For the user, this is supposed to be easier. It would be easiest if you could just put the items in the bag you want, of course, rather than being told which one to put it in, and maybe that's possible. But otherwise it's scan and drop while you shop, and your checkout is instant (and your checkout line is also much faster moving.)

In the UK one of the supermarkets did something a lot like this. (Asda? Sainsburies?) I'm not sure if they are still running it or not. Anyway, trusted customers could pick up a scanner as they went through the door. As they put stuff into their trolley (aka cart, if you are in the US), they scanned it. They went through a special checkout, where the scanner was read. There was a random check to match the scanner to the contents.

Also, in a similar vein:

Safeway was the chain:

The use of weight, though, prevents accidents (items in cart that you didn't scan properly etc.) and also ordinary unplanned shoplifting. A careful shoplifter can weigh items in advance to fool the scale system, but for them the visual checks and random checks should make this a bad idea. Having unscanned expensive items and not having supposed scanned items which happen to weigh exactly the same should be enough to charge you with shoplifting (and of course they have the ever present video, sadly.)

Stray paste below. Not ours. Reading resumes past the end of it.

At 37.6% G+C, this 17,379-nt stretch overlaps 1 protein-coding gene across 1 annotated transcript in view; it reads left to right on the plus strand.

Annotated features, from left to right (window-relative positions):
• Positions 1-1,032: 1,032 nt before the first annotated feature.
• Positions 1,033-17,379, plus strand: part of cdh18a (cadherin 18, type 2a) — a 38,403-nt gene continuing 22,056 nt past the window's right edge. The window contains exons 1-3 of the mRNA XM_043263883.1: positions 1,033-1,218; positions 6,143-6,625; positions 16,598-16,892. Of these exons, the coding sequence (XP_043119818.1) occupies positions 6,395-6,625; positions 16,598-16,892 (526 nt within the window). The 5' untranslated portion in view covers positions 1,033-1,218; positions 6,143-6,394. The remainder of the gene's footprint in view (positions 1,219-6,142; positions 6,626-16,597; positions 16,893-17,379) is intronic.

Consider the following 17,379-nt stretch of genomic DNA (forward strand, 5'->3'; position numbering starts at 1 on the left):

The Albertsons just up the street here in Frisco, TX already uses a similar system.

Every cart has a holder for a scanner. You run your loyalty card at the scanner kiosk near the entrance and it issues you a scanner. You set up the bags in your cart. Then you scan each item as you go.

I'm not sure how they prevent shoplifting. The biggest problem seems to be lack of use. My wife uses the system when the kids are with her because they think it's fun and it saves a little time. I never use it because Albertsons is just the convenience store to me, if I'm doing serious shopping I go to either WalMart to save money or Central Market (HEB) to get the best quality produce and meat. I've never seen more than a handful of people using the cart scan system at one time.

Why would you suggest using paper grocery bags? They weigh more, cost more to produce, dissolve in the rain, absorb odors and are much less reusable. They are much harder to handle all through the supply and usage chain. Try holding two paper bags with one finger. No problem with plastic.

The Home Depot has such a self-serve check-out with laser scanner, in Victoria, BC.